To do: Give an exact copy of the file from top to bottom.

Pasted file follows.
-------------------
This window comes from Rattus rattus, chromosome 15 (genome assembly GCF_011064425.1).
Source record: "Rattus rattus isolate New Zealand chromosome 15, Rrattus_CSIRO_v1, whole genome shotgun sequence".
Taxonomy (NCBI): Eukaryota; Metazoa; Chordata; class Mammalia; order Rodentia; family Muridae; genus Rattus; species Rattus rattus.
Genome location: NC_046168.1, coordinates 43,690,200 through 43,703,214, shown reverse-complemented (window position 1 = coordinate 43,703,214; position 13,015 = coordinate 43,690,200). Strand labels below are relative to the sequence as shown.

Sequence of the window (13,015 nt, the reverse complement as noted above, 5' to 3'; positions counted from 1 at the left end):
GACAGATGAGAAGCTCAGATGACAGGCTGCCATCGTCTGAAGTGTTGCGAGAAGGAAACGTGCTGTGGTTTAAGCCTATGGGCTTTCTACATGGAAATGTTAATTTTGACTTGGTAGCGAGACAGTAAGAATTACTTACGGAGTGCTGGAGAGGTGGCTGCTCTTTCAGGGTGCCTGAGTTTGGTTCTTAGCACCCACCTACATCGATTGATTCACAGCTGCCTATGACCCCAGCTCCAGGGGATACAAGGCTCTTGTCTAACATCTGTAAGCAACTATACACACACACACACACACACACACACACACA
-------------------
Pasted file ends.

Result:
This window comes from Rattus rattus, chromosome 15 (genome assembly GCF_011064425.1).
Source record: "Rattus rattus isolate New Zealand chromosome 15, Rrattus_CSIRO_v1, whole genome shotgun sequence".
Taxonomy (NCBI): Eukaryota; Metazoa; Chordata; class Mammalia; order Rodentia; family Muridae; genus Rattus; species Rattus rattus.
Genome location: NC_046168.1, coordinates 43,690,200 through 43,703,214, shown reverse-complemented (window position 1 = coordinate 43,703,214; position 13,015 = coordinate 43,690,200). Strand labels below are relative to the sequence as shown.

Sequence of the window (13,015 nt, the reverse complement as noted above, 5' to 3'; positions counted from 1 at the left end):
GACAGATGAGAAGCTCAGATGACAGGCTGCCATCGTCTGAAGTGTTGCGAGAAGGAAACGTGCTGTGGTTTAAGCCTATGGGCTTTCTACATGGAAATGTTAATTTTGACTTGGTAGCGAGACAGTAAGAATTACTTACGGAGTGCTGGAGAGGTGGCTGCTCTTTCAGGGTGCCTGAGTTTGGTTCTTAGCACCCACCTACATCGATTGATTCACAGCTGCCTATGACCCCAGCTCCAGGGGATACAAGGCTCTTGTCTAACATCTGTAAGCAACTATACACACACACACACACACACACACACACACA